“But after the water finally came back we boasted 13 trout to 23 inches for the Jim Bruchey trip Saturday. We fished with live pinfish under Back Bay Thunders in 3.5 – 4.5 feet of water to land our trout.
“I moved into 2.5 feet and we caught four reds quickly with a double for Jim and his grandson Kane Morris. Jim caught his on the ole Walmart renegade in the Golden shiner pattern. The balance of reds ate live pinfish and shrimp under the Thunders. Water temps have climbed back to 78 degrees by Monday and will probably hold in the upper 70s through this weekend.
BIG BEND/PANHANDLE KAYAK
Salt Strong coach Matt Lanier, ([email protected]) tells us, “Fish are fired up with this nice weather we’ve been having and the temps are starting to stabilize a little bit. This can make for some great conditions!
The fish are stacking up in numbers at textbook ambush points. Points, drains, feeder creeks, and even docks with good current flow, are great places to look to target for our favorite inshore fish. Redfish are being found around oyster bars or hard bottom near shallow areas where the heat will hold better in the cooler days. Be sure to use a weedless presentation (like a Hoss Helix Hook) when fishing the oysters though, as hang-ups and break-offs can be frustrating!
“Trout will be holding on the depth changes and structure while feeding. Find the current coming around points and feeder creeks and creek mouths, and you can find the fish. Paddle tails are a great option to use to target these speckled fish. Be sure to use the appropriate weight to get your bait down in the water column where those fish are. Popping corks with shrimp imitation or paddle tails are working well on the flats for trout as well.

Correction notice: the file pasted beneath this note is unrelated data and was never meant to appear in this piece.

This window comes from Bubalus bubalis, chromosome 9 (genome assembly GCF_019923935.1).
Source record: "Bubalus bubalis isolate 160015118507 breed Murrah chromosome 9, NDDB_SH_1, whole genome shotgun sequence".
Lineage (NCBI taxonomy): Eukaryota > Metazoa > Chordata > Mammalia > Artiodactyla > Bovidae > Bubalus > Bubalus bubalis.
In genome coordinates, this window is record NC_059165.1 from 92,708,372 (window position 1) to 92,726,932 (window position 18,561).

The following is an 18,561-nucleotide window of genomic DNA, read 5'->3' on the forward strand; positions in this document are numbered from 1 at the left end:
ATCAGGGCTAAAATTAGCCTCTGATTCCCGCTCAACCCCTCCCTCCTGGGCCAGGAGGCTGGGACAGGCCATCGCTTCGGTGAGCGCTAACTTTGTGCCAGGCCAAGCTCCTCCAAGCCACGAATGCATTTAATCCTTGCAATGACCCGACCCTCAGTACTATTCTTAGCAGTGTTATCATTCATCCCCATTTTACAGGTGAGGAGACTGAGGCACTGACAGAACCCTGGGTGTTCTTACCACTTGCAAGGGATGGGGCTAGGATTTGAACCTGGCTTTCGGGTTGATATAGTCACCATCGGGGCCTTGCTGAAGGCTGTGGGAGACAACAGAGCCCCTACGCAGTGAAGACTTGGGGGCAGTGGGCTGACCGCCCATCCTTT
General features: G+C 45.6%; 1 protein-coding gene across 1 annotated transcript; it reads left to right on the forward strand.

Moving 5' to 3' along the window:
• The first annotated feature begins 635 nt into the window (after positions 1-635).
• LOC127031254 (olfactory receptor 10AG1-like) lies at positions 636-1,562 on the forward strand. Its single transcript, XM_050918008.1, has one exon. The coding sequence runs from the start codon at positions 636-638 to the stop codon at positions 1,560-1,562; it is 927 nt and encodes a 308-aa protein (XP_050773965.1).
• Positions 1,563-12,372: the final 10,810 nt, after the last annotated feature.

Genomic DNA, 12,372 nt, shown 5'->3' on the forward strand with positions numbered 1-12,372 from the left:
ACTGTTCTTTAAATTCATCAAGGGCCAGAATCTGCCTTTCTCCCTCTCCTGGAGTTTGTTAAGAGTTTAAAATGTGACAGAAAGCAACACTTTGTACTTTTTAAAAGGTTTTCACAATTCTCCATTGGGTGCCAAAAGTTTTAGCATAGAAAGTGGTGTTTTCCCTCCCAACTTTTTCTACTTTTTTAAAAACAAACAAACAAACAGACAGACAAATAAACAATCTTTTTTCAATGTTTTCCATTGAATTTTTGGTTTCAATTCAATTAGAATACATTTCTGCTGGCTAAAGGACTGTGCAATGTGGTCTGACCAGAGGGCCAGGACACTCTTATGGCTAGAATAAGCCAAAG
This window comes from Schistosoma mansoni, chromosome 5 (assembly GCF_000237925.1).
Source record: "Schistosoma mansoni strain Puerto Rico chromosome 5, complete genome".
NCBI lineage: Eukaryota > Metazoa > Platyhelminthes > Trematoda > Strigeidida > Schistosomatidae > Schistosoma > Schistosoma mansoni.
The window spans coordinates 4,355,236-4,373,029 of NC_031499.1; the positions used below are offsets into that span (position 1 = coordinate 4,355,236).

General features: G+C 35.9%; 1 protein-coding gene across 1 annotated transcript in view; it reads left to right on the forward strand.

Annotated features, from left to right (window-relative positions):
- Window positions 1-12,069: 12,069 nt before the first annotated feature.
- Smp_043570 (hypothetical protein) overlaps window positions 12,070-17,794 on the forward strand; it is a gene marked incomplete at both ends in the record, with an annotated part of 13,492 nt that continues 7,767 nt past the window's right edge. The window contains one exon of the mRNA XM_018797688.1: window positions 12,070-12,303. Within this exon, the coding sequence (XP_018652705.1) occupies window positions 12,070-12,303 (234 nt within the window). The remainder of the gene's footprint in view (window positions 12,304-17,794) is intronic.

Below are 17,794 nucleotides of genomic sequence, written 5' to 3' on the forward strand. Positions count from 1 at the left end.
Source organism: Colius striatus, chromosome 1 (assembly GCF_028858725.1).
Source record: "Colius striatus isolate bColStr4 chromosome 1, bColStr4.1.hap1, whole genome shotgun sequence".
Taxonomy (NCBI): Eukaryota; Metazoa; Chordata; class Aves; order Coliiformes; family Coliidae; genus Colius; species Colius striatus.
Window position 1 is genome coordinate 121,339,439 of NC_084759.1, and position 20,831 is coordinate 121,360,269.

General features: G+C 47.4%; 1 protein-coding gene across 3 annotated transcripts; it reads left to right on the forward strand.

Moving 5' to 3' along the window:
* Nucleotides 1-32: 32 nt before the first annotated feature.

“Redfish may still hold shallower early in the mornings and move around some as the water temps warm up some in the afternoon, and with all the shrimp that is in the water now, a live or artificial shrimp (like the Salt Strong Power Prawn, or VooDoo Shrimp) is a great option.
“During this fall pattern, these fish are typically dialed in on larger presentations and baits, so larger size paddle tails like the Salt Strong Bomber are great options as they do a great job of matching the hatch with the bait they are feeding on. A bonus is, when throwing big baits, you get BIG fish!
Topwater is still producing great in the morning and even into the afternoon on those calm days, so be sure to throw those favorite topwater lures (Moonwalker, Skitter Walk, One Knockers) with that enticing walk-the-dog action for those big fish looking for an easy meal.
“If you find yourself on the water and fishing in a spot where you haven’t gotten a bite for the last 15 minutes… it’s time to move. Keep looking for the 90/10 zone where those fish are holding. Don’t waste time in unproductive areas. The fish are moving and so should you.
“To get the kids on some fish quickly, a live shrimp under a popping cork around creek mouths and grass lines is a solid producer of fish, and the best part is you never know what you’ll get because everything eats shrimp. EVEN ME! If you plan on getting out this weekend, always make sure you check (and double-check) your gear and the weather.”
Capt. Paul Tyre reports, “As we enter into November the Bass, Crappie, and Stripers / Hybrid fishing should be very good! The water temperature is in the mid to upper 60s and the Flint River and Chattahoochee River arms of the lake are clear due to the lack of rain. Spring Creek is clear.
I had a fantastic trip with Guy and JD Clouse from Dothan Alabama! We caught a number of Bass on Topwater lures. Give me a call to check availability! For a Lake Seminole Fishing Adventure give me a call to check availability at 850-264-7534.
Otto B. fishing says “It’s been a good Fall bite on Lake Iamonia, however, the absence of rain is slowly lowering the water level of this fine lake. As such, the bass have slipped out into the deeper waters more towards the main portions of the lake, still hanging along the fringes of the pads, still loving Zoom Speedvibes.”